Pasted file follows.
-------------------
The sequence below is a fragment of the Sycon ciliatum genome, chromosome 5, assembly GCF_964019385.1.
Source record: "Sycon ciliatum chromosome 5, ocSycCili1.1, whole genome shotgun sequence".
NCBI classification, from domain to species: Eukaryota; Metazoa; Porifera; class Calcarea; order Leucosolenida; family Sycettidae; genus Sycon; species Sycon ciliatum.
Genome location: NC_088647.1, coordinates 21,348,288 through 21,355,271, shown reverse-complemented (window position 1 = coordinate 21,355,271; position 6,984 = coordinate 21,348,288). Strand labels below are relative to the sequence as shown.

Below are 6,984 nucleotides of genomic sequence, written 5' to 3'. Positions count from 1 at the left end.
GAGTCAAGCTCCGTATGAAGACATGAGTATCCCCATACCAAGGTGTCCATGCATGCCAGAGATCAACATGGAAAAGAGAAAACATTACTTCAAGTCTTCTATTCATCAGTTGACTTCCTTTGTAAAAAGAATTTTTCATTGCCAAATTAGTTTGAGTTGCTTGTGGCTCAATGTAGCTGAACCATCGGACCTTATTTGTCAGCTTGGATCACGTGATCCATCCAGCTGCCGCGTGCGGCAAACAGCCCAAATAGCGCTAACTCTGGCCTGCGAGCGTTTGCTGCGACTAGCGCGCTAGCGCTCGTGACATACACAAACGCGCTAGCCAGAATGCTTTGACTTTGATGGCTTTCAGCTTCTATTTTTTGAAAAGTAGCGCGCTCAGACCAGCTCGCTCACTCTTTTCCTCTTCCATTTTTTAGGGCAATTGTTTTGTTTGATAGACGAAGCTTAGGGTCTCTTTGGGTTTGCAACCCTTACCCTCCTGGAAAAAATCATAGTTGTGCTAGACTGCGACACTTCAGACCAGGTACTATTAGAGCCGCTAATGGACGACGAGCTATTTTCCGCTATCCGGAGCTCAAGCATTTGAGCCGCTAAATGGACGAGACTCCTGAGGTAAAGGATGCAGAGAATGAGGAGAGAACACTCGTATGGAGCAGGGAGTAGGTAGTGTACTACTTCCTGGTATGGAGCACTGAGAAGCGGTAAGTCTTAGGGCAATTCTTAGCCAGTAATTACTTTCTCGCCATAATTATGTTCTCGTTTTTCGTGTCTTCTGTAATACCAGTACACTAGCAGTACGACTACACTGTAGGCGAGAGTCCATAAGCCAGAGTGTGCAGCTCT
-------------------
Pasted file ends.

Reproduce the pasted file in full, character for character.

The sequence below is a fragment of the Sycon ciliatum genome, chromosome 5, assembly GCF_964019385.1.
Source record: "Sycon ciliatum chromosome 5, ocSycCili1.1, whole genome shotgun sequence".
NCBI classification, from domain to species: Eukaryota; Metazoa; Porifera; class Calcarea; order Leucosolenida; family Sycettidae; genus Sycon; species Sycon ciliatum.
Genome location: NC_088647.1, coordinates 21,348,288 through 21,355,271, shown reverse-complemented (window position 1 = coordinate 21,355,271; position 6,984 = coordinate 21,348,288). Strand labels below are relative to the sequence as shown.

Below are 6,984 nucleotides of genomic sequence, written 5' to 3'. Positions count from 1 at the left end.
GAGTCAAGCTCCGTATGAAGACATGAGTATCCCCATACCAAGGTGTCCATGCATGCCAGAGATCAACATGGAAAAGAGAAAACATTACTTCAAGTCTTCTATTCATCAGTTGACTTCCTTTGTAAAAAGAATTTTTCATTGCCAAATTAGTTTGAGTTGCTTGTGGCTCAATGTAGCTGAACCATCGGACCTTATTTGTCAGCTTGGATCACGTGATCCATCCAGCTGCCGCGTGCGGCAAACAGCCCAAATAGCGCTAACTCTGGCCTGCGAGCGTTTGCTGCGACTAGCGCGCTAGCGCTCGTGACATACACAAACGCGCTAGCCAGAATGCTTTGACTTTGATGGCTTTCAGCTTCTATTTTTTGAAAAGTAGCGCGCTCAGACCAGCTCGCTCACTCTTTTCCTCTTCCATTTTTTAGGGCAATTGTTTTGTTTGATAGACGAAGCTTAGGGTCTCTTTGGGTTTGCAACCCTTACCCTCCTGGAAAAAATCATAGTTGTGCTAGACTGCGACACTTCAGACCAGGTACTATTAGAGCCGCTAATGGACGACGAGCTATTTTCCGCTATCCGGAGCTCAAGCATTTGAGCCGCTAAATGGACGAGACTCCTGAGGTAAAGGATGCAGAGAATGAGGAGAGAACACTCGTATGGAGCAGGGAGTAGGTAGTGTACTACTTCCTGGTATGGAGCACTGAGAAGCGGTAAGTCTTAGGGCAATTCTTAGCCAGTAATTACTTTCTCGCCATAATTATGTTCTCGTTTTTCGTGTCTTCTGTAATACCAGTACACTAGCAGTACGACTACACTGTAGGCGAGAGTCCATAAGCCAGAGTGTGCAGCTCT